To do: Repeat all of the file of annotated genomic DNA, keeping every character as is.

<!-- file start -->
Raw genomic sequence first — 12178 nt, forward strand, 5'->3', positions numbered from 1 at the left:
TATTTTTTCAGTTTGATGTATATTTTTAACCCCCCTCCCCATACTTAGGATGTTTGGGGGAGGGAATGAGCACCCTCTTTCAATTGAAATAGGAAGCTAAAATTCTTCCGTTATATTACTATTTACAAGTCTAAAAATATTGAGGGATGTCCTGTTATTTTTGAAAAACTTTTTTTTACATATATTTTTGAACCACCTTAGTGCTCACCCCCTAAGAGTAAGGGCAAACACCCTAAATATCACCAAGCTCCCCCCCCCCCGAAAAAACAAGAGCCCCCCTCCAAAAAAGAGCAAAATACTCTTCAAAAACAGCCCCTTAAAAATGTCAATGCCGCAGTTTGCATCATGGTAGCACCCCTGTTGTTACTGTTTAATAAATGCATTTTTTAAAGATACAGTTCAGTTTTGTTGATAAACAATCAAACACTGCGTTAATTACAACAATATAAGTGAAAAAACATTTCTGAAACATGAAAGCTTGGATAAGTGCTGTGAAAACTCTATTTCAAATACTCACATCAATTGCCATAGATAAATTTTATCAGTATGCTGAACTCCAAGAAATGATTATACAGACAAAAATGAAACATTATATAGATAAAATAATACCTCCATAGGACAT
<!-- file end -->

Raw genomic sequence first — 12178 nt, forward strand, 5'->3', positions numbered from 1 at the left:
TATTTTTTCAGTTTGATGTATATTTTTAACCCCCCTCCCCATACTTAGGATGTTTGGGGGAGGGAATGAGCACCCTCTTTCAATTGAAATAGGAAGCTAAAATTCTTCCGTTATATTACTATTTACAAGTCTAAAAATATTGAGGGATGTCCTGTTATTTTTGAAAAACTTTTTTTTACATATATTTTTGAACCACCTTAGTGCTCACCCCCTAAGAGTAAGGGCAAACACCCTAAATATCACCAAGCTCCCCCCCCCCCGAAAAAACAAGAGCCCCCCTCCAAAAAAGAGCAAAATACTCTTCAAAAACAGCCCCTTAAAAATGTCAATGCCGCAGTTTGCATCATGGTAGCACCCCTGTTGTTACTGTTTAATAAATGCATTTTTTAAAGATACAGTTCAGTTTTGTTGATAAACAATCAAACACTGCGTTAATTACAACAATATAAGTGAAAAAACATTTCTGAAACATGAAAGCTTGGATAAGTGCTGTGAAAACTCTATTTCAAATACTCACATCAATTGCCATAGATAAATTTTATCAGTATGCTGAACTCCAAGAAATGATTATACAGACAAAAATGAAACATTATATAGATAAAATAATACCTCCATAGGACAT